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Hot in the City
Red Hot Chili Peppers
by Murray Engleheart
Beat magazine - May 1, 1996

Although just two nights earlier he was rolling on the floor laughing 'under very intense and private circumstances', there's an ebb and flow of darkness around the Red Hot Chili Peppers seventh guitarist, 28 year old Dave Navarro.

The guy isn't making a studied bid to be the bad ass, though the pierced and tattooed Harley-straddling gypsy guitar slinger, who slammed and airbrushed all manner of sonic soundscapes through the to-this-day stunning Jane's Addiction, could probably step into that sort of role at a moment's notice, which was why he was the man that Guns n' Roses wanted to replace Izzy Stradlin. His mother and aunt were murdered when he was 15 and recently, those wounds were reopened when one prominent US magazine reported that he had actually witnessed the horrific event.

"That was misprinted," he explained. "I was a little upset about that. She was murdered, however I didn't see it."

Despite the immense emotional weight of such a horror, the aesthetics of darkness seem to become Navarro. With the reportedly macabre contents of the basement of his Hollywood Hills home and the coffin-like structure he uses for a coffee table, it's reasonable to at least consider that brilliant sunlight and the guitarist are not the greatest of pairings. Which is fine. It's an environment that perfectly suits his other great love--movies.

"I write for a magazine called Bikini, which is a subsidiary magazine of Raygun," he explained. "I do a movie review column with my cousin, John Navarro. It's basically just dialogue between us discussing the films that we've seen. Basically, we just take the piss out of everything. If it's a really terrible movie, we just review it as if it was brilliant. It's easy to do with anything regardless if we like it or not. The whole thing is just for comedic purposes, basically."

"There's a film called Leaving Las Vegas. It's a pretty dramatic film about an alcoholic starring Nicholas Cage, and years ago, Nicholas Cage did a film called Honeymoon In Vegas, which was actually a comedy and so, we reviewed Leaving Las Vegas as the sequel to Honeymoon In Vegas and how it was full of sight gags and one-liners and Nick Cage is the new Jim Carrey and stuff like that but all in seriousness.

"It's easy to take some kind of comedic twist when you absolutely have to. But for me, I love films and it's kind of a cool break from the music industry and I get to go to all the screenings. It's just kind of a cool gig. It doesn't pay well."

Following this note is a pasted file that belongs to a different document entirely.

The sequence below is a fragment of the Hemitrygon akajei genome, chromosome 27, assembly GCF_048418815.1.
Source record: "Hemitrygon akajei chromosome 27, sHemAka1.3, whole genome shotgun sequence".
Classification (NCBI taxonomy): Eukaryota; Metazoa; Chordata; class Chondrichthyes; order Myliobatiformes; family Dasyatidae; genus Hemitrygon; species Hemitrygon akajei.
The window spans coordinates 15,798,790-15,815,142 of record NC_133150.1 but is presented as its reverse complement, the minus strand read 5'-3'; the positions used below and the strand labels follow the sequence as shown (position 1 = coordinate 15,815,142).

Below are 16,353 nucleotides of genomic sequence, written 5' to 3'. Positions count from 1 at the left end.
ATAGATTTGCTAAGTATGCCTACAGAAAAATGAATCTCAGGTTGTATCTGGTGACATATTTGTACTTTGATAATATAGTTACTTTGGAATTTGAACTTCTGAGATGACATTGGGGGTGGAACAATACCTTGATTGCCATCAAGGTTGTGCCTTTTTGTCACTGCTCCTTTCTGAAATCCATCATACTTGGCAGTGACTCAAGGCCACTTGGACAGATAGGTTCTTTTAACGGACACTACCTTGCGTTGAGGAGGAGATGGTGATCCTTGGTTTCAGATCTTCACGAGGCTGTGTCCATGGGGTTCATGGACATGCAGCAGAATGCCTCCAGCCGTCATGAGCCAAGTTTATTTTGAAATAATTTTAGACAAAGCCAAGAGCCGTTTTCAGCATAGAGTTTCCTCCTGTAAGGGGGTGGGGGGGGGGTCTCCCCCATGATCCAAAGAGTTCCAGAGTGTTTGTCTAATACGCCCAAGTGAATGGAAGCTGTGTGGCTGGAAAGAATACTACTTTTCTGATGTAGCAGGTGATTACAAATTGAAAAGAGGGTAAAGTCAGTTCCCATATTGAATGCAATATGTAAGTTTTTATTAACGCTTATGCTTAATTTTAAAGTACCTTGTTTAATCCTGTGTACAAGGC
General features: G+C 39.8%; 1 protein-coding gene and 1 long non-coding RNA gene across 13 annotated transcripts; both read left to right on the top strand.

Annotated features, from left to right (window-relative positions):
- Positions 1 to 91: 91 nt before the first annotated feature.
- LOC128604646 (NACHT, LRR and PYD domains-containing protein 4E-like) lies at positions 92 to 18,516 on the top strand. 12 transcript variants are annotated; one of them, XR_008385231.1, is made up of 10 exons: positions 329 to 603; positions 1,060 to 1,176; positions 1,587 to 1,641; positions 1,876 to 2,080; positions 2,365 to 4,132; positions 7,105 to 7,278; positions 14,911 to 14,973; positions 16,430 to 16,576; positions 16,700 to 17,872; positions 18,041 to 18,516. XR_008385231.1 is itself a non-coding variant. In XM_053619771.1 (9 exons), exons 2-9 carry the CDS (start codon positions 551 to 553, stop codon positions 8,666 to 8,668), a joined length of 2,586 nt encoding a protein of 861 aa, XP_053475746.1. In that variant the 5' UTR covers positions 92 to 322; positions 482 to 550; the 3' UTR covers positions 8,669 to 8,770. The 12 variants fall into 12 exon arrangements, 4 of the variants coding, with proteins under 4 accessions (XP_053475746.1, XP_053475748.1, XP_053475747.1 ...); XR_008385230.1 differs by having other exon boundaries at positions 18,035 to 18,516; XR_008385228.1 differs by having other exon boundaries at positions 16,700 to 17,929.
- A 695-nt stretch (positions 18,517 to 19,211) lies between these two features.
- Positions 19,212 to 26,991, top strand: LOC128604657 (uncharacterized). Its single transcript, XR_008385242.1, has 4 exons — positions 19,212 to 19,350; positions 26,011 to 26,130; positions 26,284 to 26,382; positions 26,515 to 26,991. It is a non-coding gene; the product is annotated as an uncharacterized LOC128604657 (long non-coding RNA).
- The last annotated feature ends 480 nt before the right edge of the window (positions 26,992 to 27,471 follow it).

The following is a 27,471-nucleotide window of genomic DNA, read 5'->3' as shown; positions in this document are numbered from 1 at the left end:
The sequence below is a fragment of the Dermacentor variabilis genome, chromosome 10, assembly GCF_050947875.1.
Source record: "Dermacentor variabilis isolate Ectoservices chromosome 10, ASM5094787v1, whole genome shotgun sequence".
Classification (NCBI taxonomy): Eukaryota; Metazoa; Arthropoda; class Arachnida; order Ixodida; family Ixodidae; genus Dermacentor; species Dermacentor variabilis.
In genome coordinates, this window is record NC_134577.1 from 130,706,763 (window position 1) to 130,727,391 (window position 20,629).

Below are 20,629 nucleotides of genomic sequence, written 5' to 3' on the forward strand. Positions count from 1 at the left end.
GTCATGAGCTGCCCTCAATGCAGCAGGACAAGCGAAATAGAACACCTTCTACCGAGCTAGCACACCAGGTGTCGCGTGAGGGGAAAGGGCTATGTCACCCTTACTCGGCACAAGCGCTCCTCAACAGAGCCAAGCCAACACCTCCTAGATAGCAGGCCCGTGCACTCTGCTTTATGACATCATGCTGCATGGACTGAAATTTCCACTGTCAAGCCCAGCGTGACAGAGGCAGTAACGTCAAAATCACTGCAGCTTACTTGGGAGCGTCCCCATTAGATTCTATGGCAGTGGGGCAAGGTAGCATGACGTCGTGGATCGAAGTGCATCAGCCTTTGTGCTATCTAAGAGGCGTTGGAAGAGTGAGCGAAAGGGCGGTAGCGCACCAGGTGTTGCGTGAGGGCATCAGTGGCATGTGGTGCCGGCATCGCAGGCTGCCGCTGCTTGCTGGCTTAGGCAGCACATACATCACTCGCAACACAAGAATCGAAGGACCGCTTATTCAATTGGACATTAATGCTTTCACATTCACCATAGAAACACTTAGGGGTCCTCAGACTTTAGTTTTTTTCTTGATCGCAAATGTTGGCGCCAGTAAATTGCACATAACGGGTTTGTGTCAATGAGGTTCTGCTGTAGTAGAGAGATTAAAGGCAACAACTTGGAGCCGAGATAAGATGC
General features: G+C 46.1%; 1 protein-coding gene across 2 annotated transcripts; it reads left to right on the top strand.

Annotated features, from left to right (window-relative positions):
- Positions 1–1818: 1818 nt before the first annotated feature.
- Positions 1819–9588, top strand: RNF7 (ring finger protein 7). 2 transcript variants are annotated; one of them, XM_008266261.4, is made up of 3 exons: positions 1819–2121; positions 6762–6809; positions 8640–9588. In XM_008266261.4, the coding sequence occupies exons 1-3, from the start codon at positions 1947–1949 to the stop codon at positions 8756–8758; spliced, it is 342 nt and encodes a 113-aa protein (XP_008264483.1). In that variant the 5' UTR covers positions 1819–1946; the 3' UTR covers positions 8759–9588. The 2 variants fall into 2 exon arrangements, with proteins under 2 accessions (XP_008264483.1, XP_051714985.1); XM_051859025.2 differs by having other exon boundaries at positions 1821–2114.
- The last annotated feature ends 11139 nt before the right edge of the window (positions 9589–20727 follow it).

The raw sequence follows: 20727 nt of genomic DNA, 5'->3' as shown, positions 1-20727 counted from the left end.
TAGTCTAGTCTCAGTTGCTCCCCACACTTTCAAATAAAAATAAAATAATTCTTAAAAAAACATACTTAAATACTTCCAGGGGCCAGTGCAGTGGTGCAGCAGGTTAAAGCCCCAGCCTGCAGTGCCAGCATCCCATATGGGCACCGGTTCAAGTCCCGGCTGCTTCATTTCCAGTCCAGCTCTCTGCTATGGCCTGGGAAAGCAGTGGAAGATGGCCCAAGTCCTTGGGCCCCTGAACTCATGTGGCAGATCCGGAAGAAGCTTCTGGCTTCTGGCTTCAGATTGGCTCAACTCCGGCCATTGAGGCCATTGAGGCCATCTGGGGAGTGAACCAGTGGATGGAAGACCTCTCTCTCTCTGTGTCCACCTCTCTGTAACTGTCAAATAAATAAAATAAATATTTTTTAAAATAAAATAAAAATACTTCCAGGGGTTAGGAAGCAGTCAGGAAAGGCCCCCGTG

The Red Hot Chili Peppers have proved to be somewhat more lucrative. Despite their absence since the release of 1991's Blood Sugar Sex Magik album, thank to suck demons as illness and the equally damning writers block, the Chilis have lost none of the impact or appeal unlike many of their contempories. Navarro's Chili Pepper debut, the One Hot Minute album, has been received for the great slab of bristling, bone cracking aural sex and soul it is. He called its construction "a pretty important turning point in my life" and commemorated the work with a tattoo of the angel from the cover on his arm.

"The spectrum of music we have available to us to play is one of the things that makes it an interesting project for me. My moods change so rapidly and frequently that it would be impossible for me to play one genre of music. Human beings are so complicated and multi-dimensional that it would only be fair to at least try and approach some of the different personalities that we all have."

The tour on the back of One Hot Minute has produced such moments as Iggy Pop joining the band on stage at Madison Square Garden for what else but the Stooges' "I Wanna Be Your Dog." But while Iggy, who was no doubt touched by the line "we can dance like Iggy Pop" in "Coffee Shop," managed to keep his pants up, elsewhere, others made special efforts to do exactly the opposite.

"The night that Silverchair ended their run with us, we hired a bunch of strippers to come out onstage with them and strip during their final song, which was unbeknownst to them. Needless to say, it made for a very charming experience to watch those guys get a little rattled by something like that," Dave said letting fly a rare and quick laugh.

Apart from Navarro bringing in and about a massive shift on the sonic axis on which the Chilis turn-this is a man who has said that he actually sees music rather than just hearing it as Jimi Hendrix pictured what he did in colours-the guitarist naturally enough also injected what has clearly been a highly productive shard of his brooding intensity to the otherwise zany grouping. Just don't expect him to analyse that interaction in any way.

"To answer that question would either be arrogant or self-defeating," the man who turned down a job supporting Tom Jones at The Billboard Music Awards replied.

Let's try self-defeating.

"No. I'm saying any answer that I would give you would either come off as arrogant or self-defeating, therefore I'm not going to answer it. It's impossible for me to tell you what I brought to the band. Please don't be offended. I've been asked that question a million times before and I've never answered it."

I wondered than it Navarro saw something spiritual going on in the band, which I believe there is, that he found attractive. His response was an immediate and surprising "no." The subject of his job offer by Guns n' Roses, just as Jane's Addiction drew to a close, received more wordy attention.

"There are hundreds of reasons (why he knocked it back) but the main one was I just wasn't ready to pack it up and go on the road with some huge rock band at the time they asked me to do it. It was easy to walk away from that one."

Anthony Kiedis once described what the Chilis do as sacred. Do you agree? "I agree that he said that," he laughed quietly.

transcribed by Gaby